Here’s the thing: not only are we, as medical students, more likely to experience mental health issues, we’re also less likely to seek help. One study found that, of medical students with depression, only one in four had sought any treatment10. Of those considering suicide, less than half sought professional help1.
Many studies have tried to figure out the reason why – you can probably guess many of them yourself. There’s the lack of time, the cost, the concerns about confidentiality, and the stigma surrounding mental health treatment, to name a few1. One medical student interviewed summed the situation up well, remarking, “I wouldn’t want it on my CV” 11.
How to seek help
The LCME requires medical schools to provide students with access to confidential mental health care by clinicians who are not directly involved in their academic career. Please contact your Dean of Student Affairs or another trusted advisor to put you in contact with these services.
The Liaison Committee on Medical Education (LCME), the governing body that accredits medical schools, recognizes the importance of not just ensuring students have access to mental health care, but also that that care is kept separate from their academic careers. Thus, in addition to requiring that all medical schools provide students with mental health services, all professionals involved in this care “must have no involvement in the academic assessment or promotion of medical students receiving those services”12.
Why seek help? No one doubts medical school is hard under the best of circumstances. Trying to perform at your highest level while dealing with crippling anxiety or stifling depression is like running a marathon on a sprained ankle. The habits we establish in medical school are likely to stick with us throughout our careers. Establishing healthy practices now can set you up for career – and life – success. Need a final reason to seek help? One study found board scores on USMLE Step I inversely correlated with levels of depression in April of students in the first and second years of medical – depression goes down, your board score goes up2.
The author would like to thank Joseph Murray, MD, and Janna Gordon-Elliott, MD, for their contributions this article.
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2. Dyrbye LN, Thomas MR, Shanafelt TD. Systematic review of depression, anxiety, and other indicators of psychological distress among U.S. and Canadian medical students. Academic medicine : journal of the Association of American Medical Colleges. Apr 2006;81(4):354-373.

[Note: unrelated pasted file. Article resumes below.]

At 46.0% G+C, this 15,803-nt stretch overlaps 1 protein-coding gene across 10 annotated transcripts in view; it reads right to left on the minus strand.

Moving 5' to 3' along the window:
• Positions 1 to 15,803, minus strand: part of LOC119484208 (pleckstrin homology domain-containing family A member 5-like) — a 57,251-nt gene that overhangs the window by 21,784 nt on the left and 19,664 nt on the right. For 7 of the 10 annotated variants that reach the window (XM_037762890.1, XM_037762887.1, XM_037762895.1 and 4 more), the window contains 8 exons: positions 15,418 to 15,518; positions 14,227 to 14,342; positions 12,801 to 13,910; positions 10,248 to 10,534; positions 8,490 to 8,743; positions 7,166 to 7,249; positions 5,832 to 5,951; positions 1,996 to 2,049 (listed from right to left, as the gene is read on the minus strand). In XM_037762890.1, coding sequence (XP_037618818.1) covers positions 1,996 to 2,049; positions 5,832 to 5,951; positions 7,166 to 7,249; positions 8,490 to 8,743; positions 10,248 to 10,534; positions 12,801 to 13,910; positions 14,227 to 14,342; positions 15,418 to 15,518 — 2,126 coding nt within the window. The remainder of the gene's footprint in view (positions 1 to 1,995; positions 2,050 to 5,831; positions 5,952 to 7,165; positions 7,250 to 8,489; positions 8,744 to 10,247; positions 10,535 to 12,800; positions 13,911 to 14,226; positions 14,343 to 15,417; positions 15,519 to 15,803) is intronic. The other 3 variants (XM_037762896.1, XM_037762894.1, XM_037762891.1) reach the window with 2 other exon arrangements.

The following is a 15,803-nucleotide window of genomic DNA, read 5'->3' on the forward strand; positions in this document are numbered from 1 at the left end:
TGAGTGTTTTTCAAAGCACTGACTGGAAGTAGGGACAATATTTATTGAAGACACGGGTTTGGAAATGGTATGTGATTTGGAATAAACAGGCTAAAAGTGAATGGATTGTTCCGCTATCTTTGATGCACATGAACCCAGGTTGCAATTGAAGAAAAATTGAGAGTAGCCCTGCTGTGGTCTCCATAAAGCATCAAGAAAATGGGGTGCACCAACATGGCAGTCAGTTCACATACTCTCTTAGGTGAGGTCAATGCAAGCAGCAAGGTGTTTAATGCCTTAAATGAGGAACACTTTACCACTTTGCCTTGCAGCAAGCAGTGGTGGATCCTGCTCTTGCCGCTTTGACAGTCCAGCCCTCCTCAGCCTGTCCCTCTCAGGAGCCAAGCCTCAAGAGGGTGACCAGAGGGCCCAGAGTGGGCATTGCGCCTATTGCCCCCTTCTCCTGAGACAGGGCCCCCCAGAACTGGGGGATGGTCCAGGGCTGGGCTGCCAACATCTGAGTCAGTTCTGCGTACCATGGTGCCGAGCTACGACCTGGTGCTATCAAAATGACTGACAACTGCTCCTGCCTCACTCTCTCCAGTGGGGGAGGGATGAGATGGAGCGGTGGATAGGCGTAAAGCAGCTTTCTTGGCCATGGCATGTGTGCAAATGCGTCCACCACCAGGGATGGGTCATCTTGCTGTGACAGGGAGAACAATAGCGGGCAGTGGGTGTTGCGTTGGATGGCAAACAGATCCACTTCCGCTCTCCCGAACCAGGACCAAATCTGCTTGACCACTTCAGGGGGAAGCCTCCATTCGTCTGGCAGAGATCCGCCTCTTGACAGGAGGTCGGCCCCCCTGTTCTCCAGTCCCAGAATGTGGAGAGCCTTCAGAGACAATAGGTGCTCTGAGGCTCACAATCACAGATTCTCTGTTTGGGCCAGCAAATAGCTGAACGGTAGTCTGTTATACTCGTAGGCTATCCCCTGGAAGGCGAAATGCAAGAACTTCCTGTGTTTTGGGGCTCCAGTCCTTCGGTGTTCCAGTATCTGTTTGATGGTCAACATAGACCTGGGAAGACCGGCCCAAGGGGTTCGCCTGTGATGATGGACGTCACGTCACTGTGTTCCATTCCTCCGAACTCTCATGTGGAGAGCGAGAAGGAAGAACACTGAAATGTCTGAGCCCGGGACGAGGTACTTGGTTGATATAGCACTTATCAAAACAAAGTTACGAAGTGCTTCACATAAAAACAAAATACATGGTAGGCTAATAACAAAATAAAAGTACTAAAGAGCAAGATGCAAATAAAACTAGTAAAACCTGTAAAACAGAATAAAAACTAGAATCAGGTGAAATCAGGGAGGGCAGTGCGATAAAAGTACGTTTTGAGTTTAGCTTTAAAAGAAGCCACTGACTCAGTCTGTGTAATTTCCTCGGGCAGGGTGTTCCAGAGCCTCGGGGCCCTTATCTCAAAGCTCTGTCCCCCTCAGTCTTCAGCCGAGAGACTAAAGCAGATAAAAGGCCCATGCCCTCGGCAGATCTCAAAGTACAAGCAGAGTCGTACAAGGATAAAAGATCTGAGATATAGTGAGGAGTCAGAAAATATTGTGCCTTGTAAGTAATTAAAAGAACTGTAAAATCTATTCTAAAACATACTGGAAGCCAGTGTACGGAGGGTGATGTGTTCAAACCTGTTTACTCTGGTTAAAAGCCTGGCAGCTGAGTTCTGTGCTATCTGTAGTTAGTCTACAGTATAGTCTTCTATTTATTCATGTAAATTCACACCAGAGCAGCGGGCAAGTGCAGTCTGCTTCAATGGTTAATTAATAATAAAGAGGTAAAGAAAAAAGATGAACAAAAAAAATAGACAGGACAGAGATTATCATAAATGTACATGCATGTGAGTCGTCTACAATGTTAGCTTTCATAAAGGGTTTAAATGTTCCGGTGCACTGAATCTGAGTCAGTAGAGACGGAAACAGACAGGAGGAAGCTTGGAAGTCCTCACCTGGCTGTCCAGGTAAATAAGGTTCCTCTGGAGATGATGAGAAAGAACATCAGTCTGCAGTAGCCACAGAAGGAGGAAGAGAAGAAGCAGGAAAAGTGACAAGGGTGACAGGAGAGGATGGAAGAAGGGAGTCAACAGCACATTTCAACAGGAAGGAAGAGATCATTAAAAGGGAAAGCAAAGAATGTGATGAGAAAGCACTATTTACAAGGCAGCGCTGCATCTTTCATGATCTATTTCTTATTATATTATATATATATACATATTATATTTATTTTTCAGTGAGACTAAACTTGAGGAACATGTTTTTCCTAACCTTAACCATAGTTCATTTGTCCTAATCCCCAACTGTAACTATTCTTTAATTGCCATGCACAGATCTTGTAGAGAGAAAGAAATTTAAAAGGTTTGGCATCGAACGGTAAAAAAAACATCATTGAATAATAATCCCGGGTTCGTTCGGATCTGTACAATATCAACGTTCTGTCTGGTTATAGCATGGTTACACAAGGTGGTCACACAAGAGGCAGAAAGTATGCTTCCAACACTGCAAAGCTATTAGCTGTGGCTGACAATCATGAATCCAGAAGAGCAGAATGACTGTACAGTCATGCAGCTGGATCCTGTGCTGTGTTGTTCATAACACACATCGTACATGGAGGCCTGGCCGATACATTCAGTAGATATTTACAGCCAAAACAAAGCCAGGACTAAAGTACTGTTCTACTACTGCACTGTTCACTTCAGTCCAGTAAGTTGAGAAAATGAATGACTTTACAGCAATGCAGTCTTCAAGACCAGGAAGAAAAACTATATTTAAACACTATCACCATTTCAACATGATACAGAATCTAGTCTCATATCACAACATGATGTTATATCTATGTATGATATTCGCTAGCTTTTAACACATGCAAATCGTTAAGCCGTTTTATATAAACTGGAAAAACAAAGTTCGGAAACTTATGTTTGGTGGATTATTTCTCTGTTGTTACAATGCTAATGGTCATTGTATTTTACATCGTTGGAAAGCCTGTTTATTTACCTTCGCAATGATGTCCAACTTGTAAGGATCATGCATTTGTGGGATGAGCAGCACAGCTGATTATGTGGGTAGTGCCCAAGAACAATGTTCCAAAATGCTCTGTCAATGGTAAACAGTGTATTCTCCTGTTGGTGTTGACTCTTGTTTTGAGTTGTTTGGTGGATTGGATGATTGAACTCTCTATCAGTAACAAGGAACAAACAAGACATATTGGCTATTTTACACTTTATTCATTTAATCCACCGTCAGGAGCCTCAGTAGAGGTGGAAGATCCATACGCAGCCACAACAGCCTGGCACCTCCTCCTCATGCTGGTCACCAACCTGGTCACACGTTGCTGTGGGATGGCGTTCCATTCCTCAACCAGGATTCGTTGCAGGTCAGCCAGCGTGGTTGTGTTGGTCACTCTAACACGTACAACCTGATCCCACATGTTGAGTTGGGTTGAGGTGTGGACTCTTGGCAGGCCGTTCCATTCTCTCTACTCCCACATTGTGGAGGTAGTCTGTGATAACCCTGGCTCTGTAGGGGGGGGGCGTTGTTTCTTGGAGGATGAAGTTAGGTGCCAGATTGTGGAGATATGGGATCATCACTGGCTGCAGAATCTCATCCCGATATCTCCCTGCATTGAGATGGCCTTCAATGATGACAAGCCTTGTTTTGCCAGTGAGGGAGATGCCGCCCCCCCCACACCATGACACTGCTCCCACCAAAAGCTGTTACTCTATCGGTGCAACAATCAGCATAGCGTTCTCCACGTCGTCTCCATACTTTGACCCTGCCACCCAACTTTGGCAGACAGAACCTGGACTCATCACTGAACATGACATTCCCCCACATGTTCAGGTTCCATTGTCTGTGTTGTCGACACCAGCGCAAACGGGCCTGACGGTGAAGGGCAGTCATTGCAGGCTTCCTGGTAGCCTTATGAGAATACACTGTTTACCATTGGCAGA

3. Clark DC, Zeldow PB. VIcissitudes of depressed mood during four years of medical school. JAMA : the journal of the American Medical Association.1988;260(17):2521-2528.
4. Rosal MC, Ockene IS, Ockene JK, Barrett SV, Ma Y, Hebert JR. A longitudinal study of students’ depression at one medical school. Academic medicine : journal of the Association of American Medical Colleges. Jun 1997;72(6):542-546.
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8. Schernhammer ES, Colditz GA. Suicide rates among physicians: a quantitative and gender assessment (meta-analysis). The American journal of psychiatry.Dec 2004;161(12):2295-2302.
http://emedicine.medscape.com/article/806779-overview#showall. Accessed 2/28/14.
10. Tjia J, Givens JL, Shea JA. Factors associated with undertreatment of medical student depression. Journal of American college health : J of ACH. Mar-Apr 2005;53(5):219-224.
11. Chew-Graham CA, Rogers A, Yassin N. ‘I wouldn’t want it on my CV or their records’: medical students’ experiences of help-seeking for mental health problems. Medical education. Oct 2003;37(10):873-880.
12. Functions and Structure of a Medical School: Standards for Accreditation of Medical Education Programs Leading to the M.D. Degree In: (LCME) LCoME, ed2013.